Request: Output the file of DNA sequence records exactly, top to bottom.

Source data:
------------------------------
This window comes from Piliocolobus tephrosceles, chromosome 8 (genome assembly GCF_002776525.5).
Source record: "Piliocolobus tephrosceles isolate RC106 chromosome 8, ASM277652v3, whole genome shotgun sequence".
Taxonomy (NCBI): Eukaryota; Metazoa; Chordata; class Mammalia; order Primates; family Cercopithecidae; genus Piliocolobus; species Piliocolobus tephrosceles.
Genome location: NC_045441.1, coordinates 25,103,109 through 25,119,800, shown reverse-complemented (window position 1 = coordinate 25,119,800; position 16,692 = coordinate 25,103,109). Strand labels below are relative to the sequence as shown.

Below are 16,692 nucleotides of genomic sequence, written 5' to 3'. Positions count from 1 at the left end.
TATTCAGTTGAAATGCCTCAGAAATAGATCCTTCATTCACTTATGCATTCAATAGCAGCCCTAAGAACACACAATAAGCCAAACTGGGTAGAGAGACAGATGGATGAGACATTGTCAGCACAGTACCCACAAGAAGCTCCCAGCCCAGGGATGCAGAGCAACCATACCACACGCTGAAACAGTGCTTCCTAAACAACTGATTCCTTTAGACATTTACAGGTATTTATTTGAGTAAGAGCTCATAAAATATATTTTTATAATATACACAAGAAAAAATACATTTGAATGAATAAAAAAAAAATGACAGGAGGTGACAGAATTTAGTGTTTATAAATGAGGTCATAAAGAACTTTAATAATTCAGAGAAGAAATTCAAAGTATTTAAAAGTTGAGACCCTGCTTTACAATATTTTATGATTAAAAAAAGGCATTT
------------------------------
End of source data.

This window comes from Piliocolobus tephrosceles, chromosome 8 (genome assembly GCF_002776525.5).
Source record: "Piliocolobus tephrosceles isolate RC106 chromosome 8, ASM277652v3, whole genome shotgun sequence".
Taxonomy (NCBI): Eukaryota; Metazoa; Chordata; class Mammalia; order Primates; family Cercopithecidae; genus Piliocolobus; species Piliocolobus tephrosceles.
Genome location: NC_045441.1, coordinates 25,103,109 through 25,119,800, shown reverse-complemented (window position 1 = coordinate 25,119,800; position 16,692 = coordinate 25,103,109). Strand labels below are relative to the sequence as shown.

Below are 16,692 nucleotides of genomic sequence, written 5' to 3'. Positions count from 1 at the left end.
TATTCAGTTGAAATGCCTCAGAAATAGATCCTTCATTCACTTATGCATTCAATAGCAGCCCTAAGAACACACAATAAGCCAAACTGGGTAGAGAGACAGATGGATGAGACATTGTCAGCACAGTACCCACAAGAAGCTCCCAGCCCAGGGATGCAGAGCAACCATACCACACGCTGAAACAGTGCTTCCTAAACAACTGATTCCTTTAGACATTTACAGGTATTTATTTGAGTAAGAGCTCATAAAATATATTTTTATAATATACACAAGAAAAAATACATTTGAATGAATAAAAAAAAAATGACAGGAGGTGACAGAATTTAGTGTTTATAAATGAGGTCATAAAGAACTTTAATAATTCAGAGAAGAAATTCAAAGTATTTAAAAGTTGAGACCCTGCTTTACAATATTTTATGATTAAAAAAAGGCATTT